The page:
It is evident that there are many issues in Cyberpunk 2077 that go well beyond needing a simple patch, the game is very incomplete and feels like they rushed to get it out of the door. But considering CDPR received death threats for the previous delay, I can’t say I completely fault them.
This meme floating around Twitter feels a little too on the nose. Even CD Projekt Red has been forced to issue a statement regarding the atrocious performance on last-gen consoles. And the crazy thing is, an anonymous CDPR developer revealed months ago that game needed at least 4-5 months more work before being ready for release.
Night City does indeed feel big and buzzing, but it is sorely lacking in inner-details that pad the city out and make it live up to the scope of itself. There are numerous side-quests and you will get fatigued constantly being messaged and called all of the time. The world seems to be severely lacking in things to do.
I am going to make another GTA V comparison. But, I would have expected that I could go and play a game of pool, being able to go into an arcade and play a game, go to the cinema and watch some dystopian thriller, maybe even go into a club and catch a show. I just want things to do that are not quests.
I would have loved to been able to own property, have garages of dystopian Cyberpunk-esque vehicles and bikes I could choose to drive, maybe even own a nightclub or two.
Maybe CDPR always intended to have these things, but evident by the mandated six-day working weeks and crunch, they were left out for the moment to just get the game done.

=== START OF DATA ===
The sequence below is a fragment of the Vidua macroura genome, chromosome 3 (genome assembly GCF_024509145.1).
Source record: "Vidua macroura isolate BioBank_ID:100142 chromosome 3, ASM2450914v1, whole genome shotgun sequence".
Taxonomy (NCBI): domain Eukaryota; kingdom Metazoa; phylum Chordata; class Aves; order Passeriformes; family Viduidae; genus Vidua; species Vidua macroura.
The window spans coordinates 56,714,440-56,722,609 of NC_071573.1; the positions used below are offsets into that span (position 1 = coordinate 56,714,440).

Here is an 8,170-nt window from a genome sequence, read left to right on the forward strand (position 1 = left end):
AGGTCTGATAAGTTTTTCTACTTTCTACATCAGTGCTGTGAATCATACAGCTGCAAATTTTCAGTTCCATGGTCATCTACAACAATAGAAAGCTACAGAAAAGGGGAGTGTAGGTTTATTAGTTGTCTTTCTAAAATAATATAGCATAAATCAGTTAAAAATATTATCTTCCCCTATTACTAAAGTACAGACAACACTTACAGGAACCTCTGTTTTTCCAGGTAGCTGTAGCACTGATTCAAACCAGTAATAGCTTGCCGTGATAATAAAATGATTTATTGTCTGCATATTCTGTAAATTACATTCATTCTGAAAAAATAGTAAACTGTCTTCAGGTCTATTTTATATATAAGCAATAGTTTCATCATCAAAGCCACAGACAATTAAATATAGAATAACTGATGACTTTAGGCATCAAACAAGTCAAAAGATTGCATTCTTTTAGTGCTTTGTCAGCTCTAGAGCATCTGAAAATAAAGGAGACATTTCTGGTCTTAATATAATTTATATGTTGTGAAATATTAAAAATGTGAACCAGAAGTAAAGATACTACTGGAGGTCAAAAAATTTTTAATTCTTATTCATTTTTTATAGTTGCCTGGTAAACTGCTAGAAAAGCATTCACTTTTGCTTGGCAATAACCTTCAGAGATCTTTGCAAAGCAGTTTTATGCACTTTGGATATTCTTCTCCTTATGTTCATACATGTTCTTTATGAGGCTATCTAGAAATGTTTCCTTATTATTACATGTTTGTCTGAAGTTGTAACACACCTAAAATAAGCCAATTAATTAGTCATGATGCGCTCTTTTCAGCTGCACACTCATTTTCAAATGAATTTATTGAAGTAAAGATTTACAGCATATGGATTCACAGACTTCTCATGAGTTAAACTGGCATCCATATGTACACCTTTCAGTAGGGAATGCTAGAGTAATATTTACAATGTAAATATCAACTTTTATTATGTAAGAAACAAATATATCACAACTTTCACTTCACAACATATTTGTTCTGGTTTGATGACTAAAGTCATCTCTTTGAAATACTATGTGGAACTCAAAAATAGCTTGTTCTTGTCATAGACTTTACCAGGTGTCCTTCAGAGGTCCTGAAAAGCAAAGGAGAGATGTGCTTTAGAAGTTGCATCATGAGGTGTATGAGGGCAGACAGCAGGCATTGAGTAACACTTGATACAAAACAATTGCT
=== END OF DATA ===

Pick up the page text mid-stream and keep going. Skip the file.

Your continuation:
Expect modders to plug holes
Even if CDPR doesn’t fix all of the issues in this game or add in crucial missing features to make this game long-term and engaging, one thing is for certain: the modding community will step up. This game is a modders paradise waiting to be explored.
Expect over the coming months and year to see numerous mods that not only plug in missing features/functionality, but go even further and fix some of the more broken aspects like the potato combat and driving mechanics.
Echoes of No Man’s Sky
While the launch has been less than ideal, it’s not a complete unsalvageable trainwreck. If there is one game that CDPR can learn from, it is No Man’s Sky. When No Man’s Sky launched, it released in a buggy state and was missing a lot of features. Over the years, Hello Games continued to work on the game and it has become a masterpiece in its own right. Even Hello Games received death threats from some gamers as well.
I can see the potential of Cyberpunk 2077 and I will continue to play it, even in its current flawed state. Is Cyberpunk 2077 a GOTY contender for 2021? Right now, I do not think it is. However, the base is there and if CDPR can continue to build this game up, the end result could be the greatest open-world game ever made (until GTA 6, that is).